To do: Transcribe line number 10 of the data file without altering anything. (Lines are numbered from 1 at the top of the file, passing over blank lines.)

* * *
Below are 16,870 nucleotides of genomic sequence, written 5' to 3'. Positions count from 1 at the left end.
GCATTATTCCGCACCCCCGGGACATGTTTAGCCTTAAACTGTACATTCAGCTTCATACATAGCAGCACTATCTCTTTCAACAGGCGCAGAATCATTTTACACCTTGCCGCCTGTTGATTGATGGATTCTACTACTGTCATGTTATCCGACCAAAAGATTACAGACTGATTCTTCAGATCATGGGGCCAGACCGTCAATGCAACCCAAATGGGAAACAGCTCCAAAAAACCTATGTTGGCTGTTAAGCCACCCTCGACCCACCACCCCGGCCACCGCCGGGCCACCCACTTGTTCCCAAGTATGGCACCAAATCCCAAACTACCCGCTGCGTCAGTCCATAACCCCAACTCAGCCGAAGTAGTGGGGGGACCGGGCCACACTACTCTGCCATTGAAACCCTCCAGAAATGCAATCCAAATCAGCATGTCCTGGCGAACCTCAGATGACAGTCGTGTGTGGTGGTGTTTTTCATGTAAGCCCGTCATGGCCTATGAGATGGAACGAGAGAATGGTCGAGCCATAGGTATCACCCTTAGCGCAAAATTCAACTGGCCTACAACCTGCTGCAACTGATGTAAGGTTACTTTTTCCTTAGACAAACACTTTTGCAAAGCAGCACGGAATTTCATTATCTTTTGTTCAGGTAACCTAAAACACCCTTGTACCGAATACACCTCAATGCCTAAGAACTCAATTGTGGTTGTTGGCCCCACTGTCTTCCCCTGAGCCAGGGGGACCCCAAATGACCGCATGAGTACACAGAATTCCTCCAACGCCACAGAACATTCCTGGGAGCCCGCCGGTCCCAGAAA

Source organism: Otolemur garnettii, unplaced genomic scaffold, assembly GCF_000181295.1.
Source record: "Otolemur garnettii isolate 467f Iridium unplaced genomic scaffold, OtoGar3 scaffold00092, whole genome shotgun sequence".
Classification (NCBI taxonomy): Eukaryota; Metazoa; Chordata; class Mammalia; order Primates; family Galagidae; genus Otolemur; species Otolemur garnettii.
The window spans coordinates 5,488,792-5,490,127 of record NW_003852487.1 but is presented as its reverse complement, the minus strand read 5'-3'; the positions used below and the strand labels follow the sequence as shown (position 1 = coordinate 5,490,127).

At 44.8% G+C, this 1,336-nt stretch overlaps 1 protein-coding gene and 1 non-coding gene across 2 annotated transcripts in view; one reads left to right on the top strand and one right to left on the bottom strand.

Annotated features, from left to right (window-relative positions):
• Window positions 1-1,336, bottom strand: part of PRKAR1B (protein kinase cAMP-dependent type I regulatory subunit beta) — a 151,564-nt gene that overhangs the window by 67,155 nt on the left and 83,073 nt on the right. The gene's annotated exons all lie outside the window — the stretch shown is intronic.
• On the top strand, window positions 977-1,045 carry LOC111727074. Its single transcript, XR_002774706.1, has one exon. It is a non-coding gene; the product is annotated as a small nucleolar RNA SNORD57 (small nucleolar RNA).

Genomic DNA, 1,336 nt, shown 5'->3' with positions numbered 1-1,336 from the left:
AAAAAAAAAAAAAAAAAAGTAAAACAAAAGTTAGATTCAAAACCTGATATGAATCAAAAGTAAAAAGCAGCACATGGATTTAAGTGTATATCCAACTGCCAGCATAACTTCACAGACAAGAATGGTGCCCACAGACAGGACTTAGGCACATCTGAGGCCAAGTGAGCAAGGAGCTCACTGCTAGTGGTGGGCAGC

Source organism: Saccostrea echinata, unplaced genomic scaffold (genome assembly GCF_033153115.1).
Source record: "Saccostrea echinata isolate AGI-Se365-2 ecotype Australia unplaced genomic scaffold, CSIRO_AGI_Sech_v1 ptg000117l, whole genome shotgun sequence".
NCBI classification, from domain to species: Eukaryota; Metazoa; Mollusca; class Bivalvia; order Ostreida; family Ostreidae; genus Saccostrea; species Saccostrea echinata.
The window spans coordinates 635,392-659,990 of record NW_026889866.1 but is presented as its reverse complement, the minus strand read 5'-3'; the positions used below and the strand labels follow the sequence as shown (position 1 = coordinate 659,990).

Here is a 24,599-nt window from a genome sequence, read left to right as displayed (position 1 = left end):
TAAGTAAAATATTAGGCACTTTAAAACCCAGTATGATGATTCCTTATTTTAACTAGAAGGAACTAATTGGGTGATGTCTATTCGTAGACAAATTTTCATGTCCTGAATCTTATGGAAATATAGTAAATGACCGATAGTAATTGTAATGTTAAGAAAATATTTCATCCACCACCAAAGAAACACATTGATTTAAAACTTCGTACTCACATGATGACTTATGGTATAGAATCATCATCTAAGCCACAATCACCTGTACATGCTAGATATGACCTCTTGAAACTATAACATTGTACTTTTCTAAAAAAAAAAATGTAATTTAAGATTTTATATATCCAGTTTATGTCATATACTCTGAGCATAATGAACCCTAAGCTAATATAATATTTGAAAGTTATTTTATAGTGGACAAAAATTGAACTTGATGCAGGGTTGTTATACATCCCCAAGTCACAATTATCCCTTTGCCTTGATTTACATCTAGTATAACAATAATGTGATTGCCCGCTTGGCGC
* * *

• On the top strand, window positions 977-1,045 carry LOC111727074. Its single transcript, XR_002774706.1, has one exon. It is a non-coding gene; the product is annotated as a small nucleolar RNA SNORD57 (small nucleolar RNA).